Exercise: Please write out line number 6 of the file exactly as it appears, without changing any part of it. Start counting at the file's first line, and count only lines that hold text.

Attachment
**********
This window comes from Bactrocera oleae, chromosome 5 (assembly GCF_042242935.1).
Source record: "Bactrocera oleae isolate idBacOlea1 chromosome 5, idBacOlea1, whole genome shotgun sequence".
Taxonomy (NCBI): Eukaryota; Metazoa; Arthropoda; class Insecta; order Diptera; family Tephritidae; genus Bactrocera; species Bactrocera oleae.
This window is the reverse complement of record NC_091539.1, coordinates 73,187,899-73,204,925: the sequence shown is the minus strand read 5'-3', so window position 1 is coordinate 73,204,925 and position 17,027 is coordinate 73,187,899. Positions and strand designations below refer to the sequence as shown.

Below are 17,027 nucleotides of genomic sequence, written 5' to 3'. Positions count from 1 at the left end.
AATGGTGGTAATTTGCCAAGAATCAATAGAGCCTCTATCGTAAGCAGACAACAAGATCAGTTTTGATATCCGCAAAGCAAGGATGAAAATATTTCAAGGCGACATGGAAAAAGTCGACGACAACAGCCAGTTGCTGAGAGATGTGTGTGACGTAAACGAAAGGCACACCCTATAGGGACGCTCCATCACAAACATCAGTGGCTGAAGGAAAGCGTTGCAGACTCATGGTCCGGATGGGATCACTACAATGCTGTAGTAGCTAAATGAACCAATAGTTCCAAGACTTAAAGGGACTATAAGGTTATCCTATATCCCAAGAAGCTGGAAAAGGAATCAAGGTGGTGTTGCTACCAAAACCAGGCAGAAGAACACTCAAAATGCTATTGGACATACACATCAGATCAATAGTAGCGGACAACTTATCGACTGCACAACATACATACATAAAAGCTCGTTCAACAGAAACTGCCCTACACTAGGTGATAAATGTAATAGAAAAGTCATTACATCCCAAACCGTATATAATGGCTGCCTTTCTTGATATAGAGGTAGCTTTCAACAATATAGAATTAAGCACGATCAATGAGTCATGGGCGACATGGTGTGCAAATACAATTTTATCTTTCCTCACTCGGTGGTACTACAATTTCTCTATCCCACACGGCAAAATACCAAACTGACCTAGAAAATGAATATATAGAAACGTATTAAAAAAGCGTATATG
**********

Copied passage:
AATGGTGGTAATTTGCCAAGAATCAATAGAGCCTCTATCGTAAGCAGACAACAAGATCAGTTTTGATATCCGCAAAGCAAGGATGAAAATATTTCAAGGCGACATGGAAAAAGTCGACGACAACAGCCAGTTGCTGAGAGATGTGTGTGACGTAAACGAAAGGCACACCCTATAGGGACGCTCCATCACAAACATCAGTGGCTGAAGGAAAGCGTTGCAGACTCATGGTCCGGATGGGATCACTACAATGCTGTAGTAGCTAAATGAACCAATAGTTCCAAGACTTAAAGGGACTATAAGGTTATCCTATATCCCAAGAAGCTGGAAAAGGAATCAAGGTGGTGTTGCTACCAAAACCAGGCAGAAGAACACTCAAAATGCTATTGGACATACACATCAGATCAATAGTAGCGGACAACTTATCGACTGCACAACATACATACATAAAAGCTCGTTCAACAGAAACTGCCCTACACTAGGTGATAAATGTAATAGAAAAGTCATTACATCCCAAACCGTATATAATGGCTGCCTTTCTTGATATAGAGGTAGCTTTCAACAATATAGAATTAAGCACGATCAATGAGTCATGGGCGACATGGTGTGCAAATACAATTTTATCTTTCCTCACTCGGTGGTACTACAATTTCTCTATCCCACACGGCAAAATACCAAACTGACCTAGAAAATGAATATATAGAAACGTATTAAAAAAGCGTATATG